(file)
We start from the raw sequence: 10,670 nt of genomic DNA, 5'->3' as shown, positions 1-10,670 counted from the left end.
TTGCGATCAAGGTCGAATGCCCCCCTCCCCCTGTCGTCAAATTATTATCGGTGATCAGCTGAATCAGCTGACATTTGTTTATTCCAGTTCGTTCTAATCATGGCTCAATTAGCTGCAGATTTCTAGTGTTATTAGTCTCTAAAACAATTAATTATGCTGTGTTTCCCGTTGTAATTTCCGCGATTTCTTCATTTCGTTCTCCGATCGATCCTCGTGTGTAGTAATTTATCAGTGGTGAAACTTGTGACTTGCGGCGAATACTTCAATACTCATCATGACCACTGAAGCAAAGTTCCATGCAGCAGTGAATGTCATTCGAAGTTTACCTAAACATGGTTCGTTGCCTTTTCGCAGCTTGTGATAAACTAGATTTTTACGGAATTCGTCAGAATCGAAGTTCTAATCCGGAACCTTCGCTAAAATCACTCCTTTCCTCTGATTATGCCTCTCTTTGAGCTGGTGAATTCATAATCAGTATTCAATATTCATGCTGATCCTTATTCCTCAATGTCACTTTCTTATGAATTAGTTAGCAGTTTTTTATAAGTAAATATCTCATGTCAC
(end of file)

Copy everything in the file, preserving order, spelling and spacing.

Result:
We start from the raw sequence: 10,670 nt of genomic DNA, 5'->3' as shown, positions 1-10,670 counted from the left end.
TTGCGATCAAGGTCGAATGCCCCCCTCCCCCTGTCGTCAAATTATTATCGGTGATCAGCTGAATCAGCTGACATTTGTTTATTCCAGTTCGTTCTAATCATGGCTCAATTAGCTGCAGATTTCTAGTGTTATTAGTCTCTAAAACAATTAATTATGCTGTGTTTCCCGTTGTAATTTCCGCGATTTCTTCATTTCGTTCTCCGATCGATCCTCGTGTGTAGTAATTTATCAGTGGTGAAACTTGTGACTTGCGGCGAATACTTCAATACTCATCATGACCACTGAAGCAAAGTTCCATGCAGCAGTGAATGTCATTCGAAGTTTACCTAAACATGGTTCGTTGCCTTTTCGCAGCTTGTGATAAACTAGATTTTTACGGAATTCGTCAGAATCGAAGTTCTAATCCGGAACCTTCGCTAAAATCACTCCTTTCCTCTGATTATGCCTCTCTTTGAGCTGGTGAATTCATAATCAGTATTCAATATTCATGCTGATCCTTATTCCTCAATGTCACTTTCTTATGAATTAGTTAGCAGTTTTTTATAAGTAAATATCTCATGTCAC